microLED

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microLED, also known as micro-LED, mLED or µLED, is an emerging flat-panel display technology. microLED displays consist of arrays of microscopic LEDs forming the individual pixel elements. When compared with widespread LCD technology, microLED displays offer better contrast, response times, and energy efficiency.

Along with OLEDs, microLEDs are primarily aimed at small, low-energy devices such as smartwatches and smartphones. OLED and microLED both offer greatly reduced energy requirements when compared to conventional LCD systems while also offering an infinite contrast ratio. Unlike OLED, microLED is based on conventional gallium nitride (GaN) LED technology, which offers far higher total brightness than OLED produces, as much as 30 times, as well as higher efficiency in terms of lux/W and thus lower power consumption than OLED. OLED also suffers from screen burn-in, while microLED does not, but microLED displays cannot be made flexible or transparent like OLED displays can.

As of 2019, microLED displays have not been mass-produced, though Sony and Samsung sell microLED video walls, and Luumii mass produces microLED lighting.[1][2][3] LG, Tianma, PlayNitride,TCL/CSoT and Plessey Semiconductors Ltd have demonstrated prototypes.[4][5][6][7][8][9]

Research[edit]

Inorganic semiconductor microLED (µLED) technology[10][11][12][13] was first invented in 2000 by the research group of Hongxing Jiang and Jingyu Lin of Texas Tech University while they were at Kansas State University. Following their first report of electrical injection microLEDs based on Indium gallium nitride (InGaN) semiconductors, several groups have quickly engaged in pursuing this concept.[14][15] Many related potential applications have been identified. Various on-chip connection schemes of microLED pixel arrays have been employed allowing for the development of single-chip high voltage DC/AC-LEDs[16][17][18][19][20][21][22] to address the compatibility issue between the high voltage electrical infrastructure and low voltage operation nature of LEDs and high brightness self-emissive microdisplays.[23][24]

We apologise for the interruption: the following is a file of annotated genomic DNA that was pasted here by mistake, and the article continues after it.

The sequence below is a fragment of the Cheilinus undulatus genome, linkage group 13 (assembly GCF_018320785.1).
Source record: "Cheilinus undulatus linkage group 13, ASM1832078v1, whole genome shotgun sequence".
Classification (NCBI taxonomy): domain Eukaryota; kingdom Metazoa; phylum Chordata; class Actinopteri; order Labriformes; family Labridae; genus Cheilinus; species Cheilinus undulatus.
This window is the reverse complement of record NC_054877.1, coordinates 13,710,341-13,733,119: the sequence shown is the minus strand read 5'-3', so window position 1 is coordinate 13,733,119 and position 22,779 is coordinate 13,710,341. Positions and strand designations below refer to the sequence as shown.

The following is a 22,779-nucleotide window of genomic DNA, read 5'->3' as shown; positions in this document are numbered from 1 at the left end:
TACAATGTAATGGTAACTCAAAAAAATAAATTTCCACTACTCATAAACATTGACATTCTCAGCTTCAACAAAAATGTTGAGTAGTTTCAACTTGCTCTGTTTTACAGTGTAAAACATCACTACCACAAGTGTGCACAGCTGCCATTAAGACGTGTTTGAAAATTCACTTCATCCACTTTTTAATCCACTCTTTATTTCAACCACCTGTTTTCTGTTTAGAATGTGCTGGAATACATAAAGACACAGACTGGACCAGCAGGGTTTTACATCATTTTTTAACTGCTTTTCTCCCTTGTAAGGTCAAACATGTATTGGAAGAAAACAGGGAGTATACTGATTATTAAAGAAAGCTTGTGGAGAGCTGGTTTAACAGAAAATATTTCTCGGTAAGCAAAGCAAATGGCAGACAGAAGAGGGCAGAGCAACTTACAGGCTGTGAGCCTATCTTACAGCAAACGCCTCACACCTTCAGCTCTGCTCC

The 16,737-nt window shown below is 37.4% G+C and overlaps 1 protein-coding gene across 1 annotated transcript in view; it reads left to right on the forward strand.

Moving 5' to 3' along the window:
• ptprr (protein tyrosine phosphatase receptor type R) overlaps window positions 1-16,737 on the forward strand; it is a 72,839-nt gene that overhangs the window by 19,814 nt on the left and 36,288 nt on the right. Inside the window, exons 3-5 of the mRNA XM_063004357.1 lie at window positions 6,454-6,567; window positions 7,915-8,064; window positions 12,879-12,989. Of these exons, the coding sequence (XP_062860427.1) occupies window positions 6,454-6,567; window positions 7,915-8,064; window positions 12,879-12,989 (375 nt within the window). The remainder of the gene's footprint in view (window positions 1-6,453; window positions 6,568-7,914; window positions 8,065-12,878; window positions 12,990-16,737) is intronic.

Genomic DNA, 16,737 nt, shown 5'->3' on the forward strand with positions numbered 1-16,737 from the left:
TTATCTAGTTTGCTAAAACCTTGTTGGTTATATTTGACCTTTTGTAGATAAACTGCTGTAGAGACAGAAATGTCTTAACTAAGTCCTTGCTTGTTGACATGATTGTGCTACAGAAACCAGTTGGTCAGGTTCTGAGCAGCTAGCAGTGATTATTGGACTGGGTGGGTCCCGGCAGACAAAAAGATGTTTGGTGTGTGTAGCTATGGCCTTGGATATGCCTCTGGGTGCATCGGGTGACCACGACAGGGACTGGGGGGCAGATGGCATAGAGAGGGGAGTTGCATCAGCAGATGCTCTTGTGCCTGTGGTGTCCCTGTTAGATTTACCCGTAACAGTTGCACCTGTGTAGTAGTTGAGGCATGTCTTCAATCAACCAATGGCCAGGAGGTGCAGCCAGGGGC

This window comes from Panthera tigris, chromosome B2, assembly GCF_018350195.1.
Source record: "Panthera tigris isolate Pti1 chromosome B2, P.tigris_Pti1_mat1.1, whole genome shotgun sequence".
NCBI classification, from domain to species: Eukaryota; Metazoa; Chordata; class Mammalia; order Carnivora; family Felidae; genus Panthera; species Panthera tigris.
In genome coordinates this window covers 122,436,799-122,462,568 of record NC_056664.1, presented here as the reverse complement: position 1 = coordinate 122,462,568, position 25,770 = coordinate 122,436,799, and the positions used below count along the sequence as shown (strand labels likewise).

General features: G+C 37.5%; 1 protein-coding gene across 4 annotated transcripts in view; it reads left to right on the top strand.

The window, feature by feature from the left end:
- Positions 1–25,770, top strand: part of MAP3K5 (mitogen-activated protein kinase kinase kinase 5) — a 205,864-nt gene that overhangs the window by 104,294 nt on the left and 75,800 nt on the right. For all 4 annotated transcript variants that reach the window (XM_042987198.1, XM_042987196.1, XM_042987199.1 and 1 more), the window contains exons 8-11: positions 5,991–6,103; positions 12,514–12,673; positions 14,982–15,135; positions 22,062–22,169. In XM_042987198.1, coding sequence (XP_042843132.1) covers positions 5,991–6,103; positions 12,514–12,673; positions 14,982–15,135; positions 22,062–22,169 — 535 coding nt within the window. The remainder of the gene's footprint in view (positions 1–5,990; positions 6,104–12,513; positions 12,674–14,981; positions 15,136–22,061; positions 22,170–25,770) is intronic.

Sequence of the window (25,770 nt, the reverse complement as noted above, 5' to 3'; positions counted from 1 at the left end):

The microLED array has also been explored as a light source for optogenetics applications[25][26] and for visible light communications.[27]

Early InGaN based microLED arrays and microdisplays were primarily passively driven. The first actively driven video-capable self-emissive InGaN microLED microdisplay in VGA format (640 x 480 pixels, each 12 microns in size with 15 microns between them) possessing low voltage requirements was realized in 2011 via a hybrid complementary metal-oxide semiconductor (CMOS) and integrated circuit (IC) hybrid assembly.[28][29]

Commercialization[edit]

microLEDs are considered to have innate potential performance advantages over LCD displays, including lower latency, higher contrast ratio, and greater color saturation, plus intrinsic self-illumination and better efficiency. As of 2016, technological and production barriers have prevented commercialization.[30]